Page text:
• Decrease your risk of certain HIV-related health problems that can sometimes occur in people with low CD4 counts, including tuberculosis, non-Hodgkin’s lymphoma, Kaposi’s sarcoma, peripheral neuropathy, cancers and pre-cancers caused by human papillomavirus (HPV), and mental deficits seen in some people with HIV, such as difficulty thinking and reasoning (neurocognitive problems).
  • Decrease your risk of serious health problems that occur more frequently in people living with HIV, such as cardiovascular disease, kidney disease, liver disease, neurological complications and various non-AIDS-related cancers and infections.
  • Reduce or eliminate your risk of transmitting HIV to others—several studies have confirmed that having an undetectable viral load reduces the risk of transmitting the virus to effectively zero, notably during sexual activity and pregnancy. Click here for more info about treatment as prevention.

Potential Risks

  • Risk of severely weakened immune system, which may be hard to restore. 
  • Risk of developing AIDS-related illnesses.
  • Risk of transmitting HIV to others, including sexual partners and your child, if you become pregnant

What if I’m pregnant?
It is recommended that all pregnant women take HIV medications to protect their own health and also prevent mother-to-child transmission of HIV. Click here for detailed information about pregnancy and HIV.

How do I know my treatment is working?
When antiretroviral treatment is started, the level of HIV should start to drop dramatically. This is where viral load testing comes in. During the first two months of therapy, an HIV-positive person’s viral load should drop a minimum of 90 percent. In other words, someone who starts treatment with a viral load count of 100,000 should drop to 10,000 or less within two months. Within 4 to 6 months of starting therapy, the viral load should have dropped a lot more, hopefully below the level of the viral load test’s sensitivity (“undetectable”). Most tests used today can detect as few as 20.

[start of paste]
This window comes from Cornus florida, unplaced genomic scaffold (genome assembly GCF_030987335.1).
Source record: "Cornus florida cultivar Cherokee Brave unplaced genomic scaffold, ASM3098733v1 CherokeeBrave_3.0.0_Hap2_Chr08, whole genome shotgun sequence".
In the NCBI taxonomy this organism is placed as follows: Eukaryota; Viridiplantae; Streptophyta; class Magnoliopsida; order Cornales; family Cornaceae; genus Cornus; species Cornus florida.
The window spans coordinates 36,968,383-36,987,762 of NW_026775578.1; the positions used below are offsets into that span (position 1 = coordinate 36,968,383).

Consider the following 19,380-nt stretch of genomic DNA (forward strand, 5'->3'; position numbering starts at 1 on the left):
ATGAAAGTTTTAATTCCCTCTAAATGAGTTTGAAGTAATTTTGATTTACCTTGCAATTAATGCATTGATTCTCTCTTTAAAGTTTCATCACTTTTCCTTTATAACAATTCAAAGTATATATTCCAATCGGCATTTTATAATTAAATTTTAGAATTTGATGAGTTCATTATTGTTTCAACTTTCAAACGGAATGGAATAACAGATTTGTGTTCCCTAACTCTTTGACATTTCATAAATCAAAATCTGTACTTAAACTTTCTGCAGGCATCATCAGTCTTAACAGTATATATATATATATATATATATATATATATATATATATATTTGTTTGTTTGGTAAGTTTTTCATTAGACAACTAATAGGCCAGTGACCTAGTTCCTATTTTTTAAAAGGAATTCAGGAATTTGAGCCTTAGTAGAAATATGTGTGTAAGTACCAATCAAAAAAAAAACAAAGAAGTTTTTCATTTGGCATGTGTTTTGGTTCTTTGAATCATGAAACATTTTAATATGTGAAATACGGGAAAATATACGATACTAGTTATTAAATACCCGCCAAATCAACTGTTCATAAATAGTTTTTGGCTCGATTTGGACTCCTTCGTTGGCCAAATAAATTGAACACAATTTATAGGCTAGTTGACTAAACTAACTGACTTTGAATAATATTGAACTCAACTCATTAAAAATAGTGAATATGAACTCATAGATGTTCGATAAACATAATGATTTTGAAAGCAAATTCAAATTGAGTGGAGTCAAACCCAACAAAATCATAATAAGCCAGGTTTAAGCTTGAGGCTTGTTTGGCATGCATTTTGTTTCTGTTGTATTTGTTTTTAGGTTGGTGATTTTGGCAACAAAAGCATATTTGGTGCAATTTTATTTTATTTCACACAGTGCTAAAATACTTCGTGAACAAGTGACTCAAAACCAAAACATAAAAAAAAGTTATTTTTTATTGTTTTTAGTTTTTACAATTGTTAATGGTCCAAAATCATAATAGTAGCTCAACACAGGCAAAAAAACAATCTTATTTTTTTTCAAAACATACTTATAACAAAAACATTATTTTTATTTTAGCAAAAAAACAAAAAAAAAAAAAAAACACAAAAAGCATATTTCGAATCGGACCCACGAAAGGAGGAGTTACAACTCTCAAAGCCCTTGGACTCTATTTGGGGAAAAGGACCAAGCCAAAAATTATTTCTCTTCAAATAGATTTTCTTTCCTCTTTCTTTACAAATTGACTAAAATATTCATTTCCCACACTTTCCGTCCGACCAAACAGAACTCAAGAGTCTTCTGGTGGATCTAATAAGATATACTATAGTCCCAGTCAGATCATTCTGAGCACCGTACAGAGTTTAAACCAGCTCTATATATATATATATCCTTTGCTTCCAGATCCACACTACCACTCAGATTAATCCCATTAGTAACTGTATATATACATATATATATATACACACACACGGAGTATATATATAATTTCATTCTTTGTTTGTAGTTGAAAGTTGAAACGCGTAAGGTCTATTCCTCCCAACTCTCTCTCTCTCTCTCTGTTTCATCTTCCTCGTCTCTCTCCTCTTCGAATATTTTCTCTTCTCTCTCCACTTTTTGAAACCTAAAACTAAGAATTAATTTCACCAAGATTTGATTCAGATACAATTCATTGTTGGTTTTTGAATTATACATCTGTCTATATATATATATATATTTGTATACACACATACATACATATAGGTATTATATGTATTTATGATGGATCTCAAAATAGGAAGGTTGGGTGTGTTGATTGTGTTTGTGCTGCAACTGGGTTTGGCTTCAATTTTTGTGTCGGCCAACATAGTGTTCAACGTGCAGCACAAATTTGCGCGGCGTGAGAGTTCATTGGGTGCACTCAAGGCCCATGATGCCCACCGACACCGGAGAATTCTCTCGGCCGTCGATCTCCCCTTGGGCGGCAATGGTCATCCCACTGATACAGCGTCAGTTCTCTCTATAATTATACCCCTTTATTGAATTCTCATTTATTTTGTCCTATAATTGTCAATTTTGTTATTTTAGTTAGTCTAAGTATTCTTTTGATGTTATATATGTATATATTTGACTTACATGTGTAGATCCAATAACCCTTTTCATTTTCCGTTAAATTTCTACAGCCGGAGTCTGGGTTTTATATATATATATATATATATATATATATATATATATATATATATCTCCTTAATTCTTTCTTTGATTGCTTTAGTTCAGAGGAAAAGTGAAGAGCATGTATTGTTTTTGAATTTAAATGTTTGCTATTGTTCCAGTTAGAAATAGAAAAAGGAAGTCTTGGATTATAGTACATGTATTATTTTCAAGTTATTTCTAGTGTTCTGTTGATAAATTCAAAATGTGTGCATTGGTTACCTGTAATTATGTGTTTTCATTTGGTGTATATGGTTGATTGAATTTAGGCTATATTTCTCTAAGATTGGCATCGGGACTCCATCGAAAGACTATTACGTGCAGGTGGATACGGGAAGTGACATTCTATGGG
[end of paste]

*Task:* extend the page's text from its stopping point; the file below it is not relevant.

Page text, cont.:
As for your CD4 cell count, you will likely see an increase between 100 and 200 cells in the first 12 to 18 months, and can gradually climb from there as long as viral load remains undetectable. Some people who start HIV treatment for the first time have a poor CD4 response despite achieving and maintaining an undetectable viral load. Researchers refer to individuals in this situation as “discordant responders.” Most discordant responders waited to start treatment until their CD4 counts were well below 200. This is one of the reasons that the guidelines recommend starting ARVs immediately after diagnosis.

You and your doctor should continue monitoring your viral load on a regular basis to make sure that the HIV drugs are working properly and that the amount of virus in the blood remains below the level of detection or as low as possible.

If your viral load increases while taking HIV drugs, this may mean that drug resistance has occurred. Click here to learn more about drug resistance.

You should also have your CD4 cell count checked regularly, at least once a year. Additional tests that your health care provider should monitor to ensure that you are not experiencing certain side effects include proteins associated with liver and kidney health, your cholesterol and your blood sugar.

And be sure to discuss with your doctor any problems you are having with your treatment regimen without delay. If you find yourself missing doses or experiencing side effects, you might be able to switch your current regimen for one that is easier to take or associated with fewer side effects. But it is crucial that you do this sooner rather than later.

Last Reviewed: July 29, 2020